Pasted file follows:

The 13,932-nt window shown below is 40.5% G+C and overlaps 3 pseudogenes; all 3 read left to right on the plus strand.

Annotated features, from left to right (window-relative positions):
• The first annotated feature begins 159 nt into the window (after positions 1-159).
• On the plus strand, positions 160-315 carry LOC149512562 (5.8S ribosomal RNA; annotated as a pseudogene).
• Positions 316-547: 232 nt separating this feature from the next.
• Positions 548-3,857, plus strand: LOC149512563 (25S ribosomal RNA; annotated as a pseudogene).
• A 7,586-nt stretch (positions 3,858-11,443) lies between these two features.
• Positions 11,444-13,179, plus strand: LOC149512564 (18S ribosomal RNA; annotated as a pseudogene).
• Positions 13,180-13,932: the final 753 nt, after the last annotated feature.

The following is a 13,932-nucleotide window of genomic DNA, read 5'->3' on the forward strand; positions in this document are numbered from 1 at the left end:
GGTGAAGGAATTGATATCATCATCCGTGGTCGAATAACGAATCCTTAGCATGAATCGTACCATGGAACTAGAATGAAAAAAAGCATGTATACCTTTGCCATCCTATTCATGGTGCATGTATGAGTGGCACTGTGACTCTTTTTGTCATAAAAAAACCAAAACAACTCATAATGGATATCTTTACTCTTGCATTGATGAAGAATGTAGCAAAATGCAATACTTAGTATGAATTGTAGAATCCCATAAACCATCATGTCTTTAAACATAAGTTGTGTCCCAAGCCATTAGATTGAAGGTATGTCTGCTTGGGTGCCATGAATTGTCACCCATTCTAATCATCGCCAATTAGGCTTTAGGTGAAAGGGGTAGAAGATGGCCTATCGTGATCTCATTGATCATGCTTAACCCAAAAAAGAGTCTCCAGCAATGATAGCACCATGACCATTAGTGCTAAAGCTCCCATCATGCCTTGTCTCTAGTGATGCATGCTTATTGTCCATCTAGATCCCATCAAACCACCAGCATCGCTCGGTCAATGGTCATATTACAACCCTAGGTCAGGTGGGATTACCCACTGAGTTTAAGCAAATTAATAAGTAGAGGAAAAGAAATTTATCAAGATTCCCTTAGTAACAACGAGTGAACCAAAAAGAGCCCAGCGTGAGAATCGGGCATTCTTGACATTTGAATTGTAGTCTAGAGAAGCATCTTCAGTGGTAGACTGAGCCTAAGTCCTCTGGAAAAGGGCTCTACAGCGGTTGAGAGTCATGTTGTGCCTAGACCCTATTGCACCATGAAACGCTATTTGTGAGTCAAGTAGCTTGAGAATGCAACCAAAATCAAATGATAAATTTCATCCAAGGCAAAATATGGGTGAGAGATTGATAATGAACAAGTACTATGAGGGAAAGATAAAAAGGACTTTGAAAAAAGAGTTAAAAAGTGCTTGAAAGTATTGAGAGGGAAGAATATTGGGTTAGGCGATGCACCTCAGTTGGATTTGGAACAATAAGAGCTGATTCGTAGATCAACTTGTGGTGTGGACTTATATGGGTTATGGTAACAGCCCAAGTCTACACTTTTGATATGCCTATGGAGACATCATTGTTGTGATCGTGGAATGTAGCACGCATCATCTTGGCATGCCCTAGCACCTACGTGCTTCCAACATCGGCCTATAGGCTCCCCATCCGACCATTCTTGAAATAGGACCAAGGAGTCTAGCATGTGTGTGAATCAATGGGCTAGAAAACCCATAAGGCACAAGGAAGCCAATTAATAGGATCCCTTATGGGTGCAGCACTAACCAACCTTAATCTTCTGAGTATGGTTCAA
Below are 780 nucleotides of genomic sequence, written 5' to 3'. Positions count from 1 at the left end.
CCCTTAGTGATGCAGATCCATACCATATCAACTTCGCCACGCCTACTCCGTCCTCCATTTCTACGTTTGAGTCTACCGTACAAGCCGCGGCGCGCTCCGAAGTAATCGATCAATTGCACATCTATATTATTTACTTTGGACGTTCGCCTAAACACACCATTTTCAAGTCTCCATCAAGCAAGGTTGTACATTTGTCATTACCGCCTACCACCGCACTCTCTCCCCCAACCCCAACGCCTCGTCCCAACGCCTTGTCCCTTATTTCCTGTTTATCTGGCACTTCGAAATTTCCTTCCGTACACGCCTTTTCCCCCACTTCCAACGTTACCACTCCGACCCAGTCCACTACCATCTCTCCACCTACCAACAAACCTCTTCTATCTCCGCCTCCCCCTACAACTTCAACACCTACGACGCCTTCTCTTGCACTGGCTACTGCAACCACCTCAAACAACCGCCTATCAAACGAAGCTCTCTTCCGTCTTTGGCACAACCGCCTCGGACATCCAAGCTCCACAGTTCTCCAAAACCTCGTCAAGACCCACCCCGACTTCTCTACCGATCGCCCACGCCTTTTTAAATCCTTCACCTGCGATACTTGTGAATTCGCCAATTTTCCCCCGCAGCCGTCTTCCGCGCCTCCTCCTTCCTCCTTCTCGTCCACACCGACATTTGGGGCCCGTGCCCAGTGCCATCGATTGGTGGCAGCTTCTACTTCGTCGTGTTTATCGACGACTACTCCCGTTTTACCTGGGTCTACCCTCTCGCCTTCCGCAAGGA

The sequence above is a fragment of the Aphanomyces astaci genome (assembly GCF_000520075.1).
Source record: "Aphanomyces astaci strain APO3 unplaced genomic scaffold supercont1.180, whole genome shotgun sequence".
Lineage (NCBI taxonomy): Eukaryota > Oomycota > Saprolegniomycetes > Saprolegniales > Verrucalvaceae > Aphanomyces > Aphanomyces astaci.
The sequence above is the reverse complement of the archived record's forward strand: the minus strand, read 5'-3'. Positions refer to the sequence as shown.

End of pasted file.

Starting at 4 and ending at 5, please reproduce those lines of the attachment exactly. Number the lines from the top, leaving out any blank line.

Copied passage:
• On the plus strand, positions 160-315 carry LOC149512562 (5.8S ribosomal RNA; annotated as a pseudogene).
• Positions 316-547: 232 nt separating this feature from the next.